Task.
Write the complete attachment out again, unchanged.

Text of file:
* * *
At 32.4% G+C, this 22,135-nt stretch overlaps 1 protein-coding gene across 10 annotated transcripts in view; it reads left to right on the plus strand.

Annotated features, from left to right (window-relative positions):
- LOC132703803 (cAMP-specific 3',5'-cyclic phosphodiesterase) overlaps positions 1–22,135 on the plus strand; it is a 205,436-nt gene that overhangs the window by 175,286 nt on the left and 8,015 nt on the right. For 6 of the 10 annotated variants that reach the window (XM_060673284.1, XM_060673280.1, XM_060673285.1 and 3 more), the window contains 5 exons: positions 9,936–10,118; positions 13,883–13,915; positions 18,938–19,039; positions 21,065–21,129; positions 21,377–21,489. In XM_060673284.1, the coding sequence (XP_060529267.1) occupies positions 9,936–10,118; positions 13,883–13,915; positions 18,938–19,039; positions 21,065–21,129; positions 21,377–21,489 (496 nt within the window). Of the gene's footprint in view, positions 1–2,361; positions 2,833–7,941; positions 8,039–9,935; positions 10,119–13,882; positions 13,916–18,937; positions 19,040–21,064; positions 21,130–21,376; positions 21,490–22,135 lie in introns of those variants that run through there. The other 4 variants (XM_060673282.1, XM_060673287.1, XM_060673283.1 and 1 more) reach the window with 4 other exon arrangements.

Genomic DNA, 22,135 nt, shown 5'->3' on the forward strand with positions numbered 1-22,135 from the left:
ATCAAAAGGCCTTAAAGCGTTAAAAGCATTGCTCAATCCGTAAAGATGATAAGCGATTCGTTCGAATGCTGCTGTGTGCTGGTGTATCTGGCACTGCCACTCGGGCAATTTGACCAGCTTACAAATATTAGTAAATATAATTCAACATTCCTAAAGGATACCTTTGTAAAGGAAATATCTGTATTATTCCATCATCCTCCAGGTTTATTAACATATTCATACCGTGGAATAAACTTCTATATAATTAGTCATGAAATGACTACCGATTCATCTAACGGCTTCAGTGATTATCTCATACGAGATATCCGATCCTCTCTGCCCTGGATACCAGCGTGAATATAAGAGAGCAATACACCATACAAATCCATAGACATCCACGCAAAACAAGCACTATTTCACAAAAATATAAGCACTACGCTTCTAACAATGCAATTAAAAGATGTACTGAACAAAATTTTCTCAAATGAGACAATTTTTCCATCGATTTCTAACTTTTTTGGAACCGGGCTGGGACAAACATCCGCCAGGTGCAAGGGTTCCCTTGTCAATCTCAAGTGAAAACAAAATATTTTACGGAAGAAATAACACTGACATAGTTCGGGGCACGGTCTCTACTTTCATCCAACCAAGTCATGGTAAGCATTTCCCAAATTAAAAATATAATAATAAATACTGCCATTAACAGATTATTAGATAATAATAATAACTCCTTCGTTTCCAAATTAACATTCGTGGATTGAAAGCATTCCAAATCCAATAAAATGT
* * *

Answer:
At 32.4% G+C, this 22,135-nt stretch overlaps 1 protein-coding gene across 10 annotated transcripts in view; it reads left to right on the plus strand.

Annotated features, from left to right (window-relative positions):
- LOC132703803 (cAMP-specific 3',5'-cyclic phosphodiesterase) overlaps positions 1–22,135 on the plus strand; it is a 205,436-nt gene that overhangs the window by 175,286 nt on the left and 8,015 nt on the right. For 6 of the 10 annotated variants that reach the window (XM_060673284.1, XM_060673280.1, XM_060673285.1 and 3 more), the window contains 5 exons: positions 9,936–10,118; positions 13,883–13,915; positions 18,938–19,039; positions 21,065–21,129; positions 21,377–21,489. In XM_060673284.1, the coding sequence (XP_060529267.1) occupies positions 9,936–10,118; positions 13,883–13,915; positions 18,938–19,039; positions 21,065–21,129; positions 21,377–21,489 (496 nt within the window). Of the gene's footprint in view, positions 1–2,361; positions 2,833–7,941; positions 8,039–9,935; positions 10,119–13,882; positions 13,916–18,937; positions 19,040–21,064; positions 21,130–21,376; positions 21,490–22,135 lie in introns of those variants that run through there. The other 4 variants (XM_060673282.1, XM_060673287.1, XM_060673283.1 and 1 more) reach the window with 4 other exon arrangements.

Genomic DNA, 22,135 nt, shown 5'->3' on the forward strand with positions numbered 1-22,135 from the left:
ATCAAAAGGCCTTAAAGCGTTAAAAGCATTGCTCAATCCGTAAAGATGATAAGCGATTCGTTCGAATGCTGCTGTGTGCTGGTGTATCTGGCACTGCCACTCGGGCAATTTGACCAGCTTACAAATATTAGTAAATATAATTCAACATTCCTAAAGGATACCTTTGTAAAGGAAATATCTGTATTATTCCATCATCCTCCAGGTTTATTAACATATTCATACCGTGGAATAAACTTCTATATAATTAGTCATGAAATGACTACCGATTCATCTAACGGCTTCAGTGATTATCTCATACGAGATATCCGATCCTCTCTGCCCTGGATACCAGCGTGAATATAAGAGAGCAATACACCATACAAATCCATAGACATCCACGCAAAACAAGCACTATTTCACAAAAATATAAGCACTACGCTTCTAACAATGCAATTAAAAGATGTACTGAACAAAATTTTCTCAAATGAGACAATTTTTCCATCGATTTCTAACTTTTTTGGAACCGGGCTGGGACAAACATCCGCCAGGTGCAAGGGTTCCCTTGTCAATCTCAAGTGAAAACAAAATATTTTACGGAAGAAATAACACTGACATAGTTCGGGGCACGGTCTCTACTTTCATCCAACCAAGTCATGGTAAGCATTTCCCAAATTAAAAATATAATAATAAATACTGCCATTAACAGATTATTAGATAATAATAATAACTCCTTCGTTTCCAAATTAACATTCGTGGATTGAAAGCATTCCAAATCCAATAAAATGT